I’m watching Ryan roll out his plan here. The public reaction to this will tell us a lot about how serious we are as a country. If the response is general support, or “I think we need something like this, but would want to change this part here or that part there,” we’ll be okay. If there’s a general recoiling and rejection, and a preference to cling (bitterly?) to the notion that small-ball cuts in discretionary spending will be sufficient to control the debt, then we’re doomed.

UPDATE: Peter Wehner has similar thoughts:

Now comes a civic test of sorts. What will be the American public’s reaction to the plan that Ryan presents? Will they rally behind it, or rebel against it?

It’s hard to know. Perhaps we find ourselves in a new political moment, in which reforms and cuts that were once unthinkable can now be advocated without danger of self-immolation. On the other hand, it may be that what Ryan will propose goes beyond what the public is willing to accept. What is reasonable to conclude, I think, is that if the public continues to resist reforms to entitlements—either because of ignorance, demagoguery, or selfishness—we will experience, sooner than we think, the kind of “domestic convulsion” the founders warned about (and which Europeans are now experiencing). Demography and mathematics make that inevitable.

Wehner via Instapundit.

Paul Ryan’s Path to Prosperity Begins in the Private Sector

Posted by B. Daniel Blatt at 3:36 am - April 5, 2011.
Filed under: Congress (112th),Noble Republicans

Just over two years ago, in control of the White House and both houses of Congress, Democrats promised us that the key to economic revitalization would be found in a near-trillion dollar stimulus.  Ever more government spending would be sure to jump start the economy.  Well, here we are nearly twenty-six months after the president signed his recovery act and only now is the economy beginning to recover, but not because that “stimulus” is just beginning to kick, but instead as Veronique de Rugy reminds us, because it’s “winding down“:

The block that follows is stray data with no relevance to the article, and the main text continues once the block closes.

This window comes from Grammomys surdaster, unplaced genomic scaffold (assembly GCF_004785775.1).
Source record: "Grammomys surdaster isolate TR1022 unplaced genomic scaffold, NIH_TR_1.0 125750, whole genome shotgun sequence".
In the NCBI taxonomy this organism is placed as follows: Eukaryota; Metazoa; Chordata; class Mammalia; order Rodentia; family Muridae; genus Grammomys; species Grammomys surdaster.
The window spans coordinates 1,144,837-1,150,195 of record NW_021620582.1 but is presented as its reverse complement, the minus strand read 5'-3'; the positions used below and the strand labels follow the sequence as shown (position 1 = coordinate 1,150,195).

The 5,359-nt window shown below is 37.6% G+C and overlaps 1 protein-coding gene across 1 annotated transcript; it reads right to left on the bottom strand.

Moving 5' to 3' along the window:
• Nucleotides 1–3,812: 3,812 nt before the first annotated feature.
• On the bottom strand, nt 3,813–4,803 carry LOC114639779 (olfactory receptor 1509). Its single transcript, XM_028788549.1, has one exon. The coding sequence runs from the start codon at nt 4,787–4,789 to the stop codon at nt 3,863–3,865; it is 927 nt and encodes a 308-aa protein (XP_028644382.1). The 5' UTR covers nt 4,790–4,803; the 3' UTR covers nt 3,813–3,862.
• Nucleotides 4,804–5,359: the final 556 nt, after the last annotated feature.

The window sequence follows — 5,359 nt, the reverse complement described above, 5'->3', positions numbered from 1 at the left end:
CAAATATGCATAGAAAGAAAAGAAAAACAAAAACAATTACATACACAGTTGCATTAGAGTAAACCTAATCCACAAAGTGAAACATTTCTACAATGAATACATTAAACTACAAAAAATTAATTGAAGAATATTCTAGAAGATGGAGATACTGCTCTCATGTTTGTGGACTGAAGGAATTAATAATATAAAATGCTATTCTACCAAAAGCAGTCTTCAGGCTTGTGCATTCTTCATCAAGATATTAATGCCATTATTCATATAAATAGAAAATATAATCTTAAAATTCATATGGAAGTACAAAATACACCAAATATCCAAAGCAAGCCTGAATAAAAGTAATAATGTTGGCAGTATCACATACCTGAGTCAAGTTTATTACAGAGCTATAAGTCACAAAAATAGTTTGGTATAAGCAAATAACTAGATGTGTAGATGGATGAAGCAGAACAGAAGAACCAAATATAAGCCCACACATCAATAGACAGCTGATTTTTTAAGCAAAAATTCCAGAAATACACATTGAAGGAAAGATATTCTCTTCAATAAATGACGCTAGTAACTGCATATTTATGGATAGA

The unemployment rate for March dropped to 8.8 percent, which we should remember is the rate that the Administration said the economy would reach if the stimulus had not been passed. It took two years to reach this rate, and as it turns out, it is on the way down, not up.

(Via Instapundit.)  Increased government spending, to paraphrase an expression, was not the answer, it was part of the problem.  One man who gets this is Paul Ryan, the fetching Wisconsin Congressman who chairs the House Budget Committee.  In anticipation of the release of the GOP budget which he authored, he took to the pages of the Wall Street Journal to explain why his plan is necessary: